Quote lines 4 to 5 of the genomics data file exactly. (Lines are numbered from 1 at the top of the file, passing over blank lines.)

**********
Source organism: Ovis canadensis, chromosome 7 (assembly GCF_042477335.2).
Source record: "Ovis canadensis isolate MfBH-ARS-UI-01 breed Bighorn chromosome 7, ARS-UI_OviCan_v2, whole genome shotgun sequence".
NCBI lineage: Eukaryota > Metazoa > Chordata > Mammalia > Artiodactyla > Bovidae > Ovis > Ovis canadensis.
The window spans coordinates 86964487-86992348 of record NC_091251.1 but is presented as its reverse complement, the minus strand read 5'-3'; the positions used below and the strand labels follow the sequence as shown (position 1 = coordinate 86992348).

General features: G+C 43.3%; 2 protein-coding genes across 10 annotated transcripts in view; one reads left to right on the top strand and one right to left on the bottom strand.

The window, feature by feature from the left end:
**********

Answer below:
The window spans coordinates 86964487-86992348 of record NC_091251.1 but is presented as its reverse complement, the minus strand read 5'-3'; the positions used below and the strand labels follow the sequence as shown (position 1 = coordinate 86992348).

General features: G+C 43.3%; 2 protein-coding genes across 10 annotated transcripts in view; one reads left to right on the top strand and one right to left on the bottom strand.